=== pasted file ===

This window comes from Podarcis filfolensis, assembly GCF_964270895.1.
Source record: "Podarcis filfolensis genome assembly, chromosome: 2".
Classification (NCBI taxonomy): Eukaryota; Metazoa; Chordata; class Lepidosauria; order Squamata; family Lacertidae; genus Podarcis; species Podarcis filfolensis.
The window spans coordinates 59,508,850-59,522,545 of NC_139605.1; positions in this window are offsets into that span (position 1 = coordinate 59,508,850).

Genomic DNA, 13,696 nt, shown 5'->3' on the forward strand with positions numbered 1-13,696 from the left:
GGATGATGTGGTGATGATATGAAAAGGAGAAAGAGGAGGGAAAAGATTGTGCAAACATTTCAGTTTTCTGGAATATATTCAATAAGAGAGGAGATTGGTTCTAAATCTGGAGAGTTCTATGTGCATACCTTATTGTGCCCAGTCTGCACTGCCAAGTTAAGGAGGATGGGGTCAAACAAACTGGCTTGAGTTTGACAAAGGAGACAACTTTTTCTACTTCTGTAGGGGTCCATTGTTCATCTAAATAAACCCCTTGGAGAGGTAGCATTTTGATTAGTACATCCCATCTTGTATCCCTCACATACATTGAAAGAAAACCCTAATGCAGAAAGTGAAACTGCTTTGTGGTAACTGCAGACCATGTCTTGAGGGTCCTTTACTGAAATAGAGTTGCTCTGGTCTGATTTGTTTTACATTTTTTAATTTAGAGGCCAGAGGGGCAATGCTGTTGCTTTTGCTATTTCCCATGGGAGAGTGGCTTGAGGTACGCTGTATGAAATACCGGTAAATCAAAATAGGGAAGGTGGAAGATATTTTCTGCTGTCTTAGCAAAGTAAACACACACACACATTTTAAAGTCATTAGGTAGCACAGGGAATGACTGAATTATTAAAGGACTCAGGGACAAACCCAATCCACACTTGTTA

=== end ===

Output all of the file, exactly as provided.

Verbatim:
This window comes from Podarcis filfolensis, assembly GCF_964270895.1.
Source record: "Podarcis filfolensis genome assembly, chromosome: 2".
Classification (NCBI taxonomy): Eukaryota; Metazoa; Chordata; class Lepidosauria; order Squamata; family Lacertidae; genus Podarcis; species Podarcis filfolensis.
The window spans coordinates 59,508,850-59,522,545 of NC_139605.1; positions in this window are offsets into that span (position 1 = coordinate 59,508,850).

Genomic DNA, 13,696 nt, shown 5'->3' on the forward strand with positions numbered 1-13,696 from the left:
GGATGATGTGGTGATGATATGAAAAGGAGAAAGAGGAGGGAAAAGATTGTGCAAACATTTCAGTTTTCTGGAATATATTCAATAAGAGAGGAGATTGGTTCTAAATCTGGAGAGTTCTATGTGCATACCTTATTGTGCCCAGTCTGCACTGCCAAGTTAAGGAGGATGGGGTCAAACAAACTGGCTTGAGTTTGACAAAGGAGACAACTTTTTCTACTTCTGTAGGGGTCCATTGTTCATCTAAATAAACCCCTTGGAGAGGTAGCATTTTGATTAGTACATCCCATCTTGTATCCCTCACATACATTGAAAGAAAACCCTAATGCAGAAAGTGAAACTGCTTTGTGGTAACTGCAGACCATGTCTTGAGGGTCCTTTACTGAAATAGAGTTGCTCTGGTCTGATTTGTTTTACATTTTTTAATTTAGAGGCCAGAGGGGCAATGCTGTTGCTTTTGCTATTTCCCATGGGAGAGTGGCTTGAGGTACGCTGTATGAAATACCGGTAAATCAAAATAGGGAAGGTGGAAGATATTTTCTGCTGTCTTAGCAAAGTAAACACACACACACATTTTAAAGTCATTAGGTAGCACAGGGAATGACTGAATTATTAAAGGACTCAGGGACAAACCCAATCCACACTTGTTA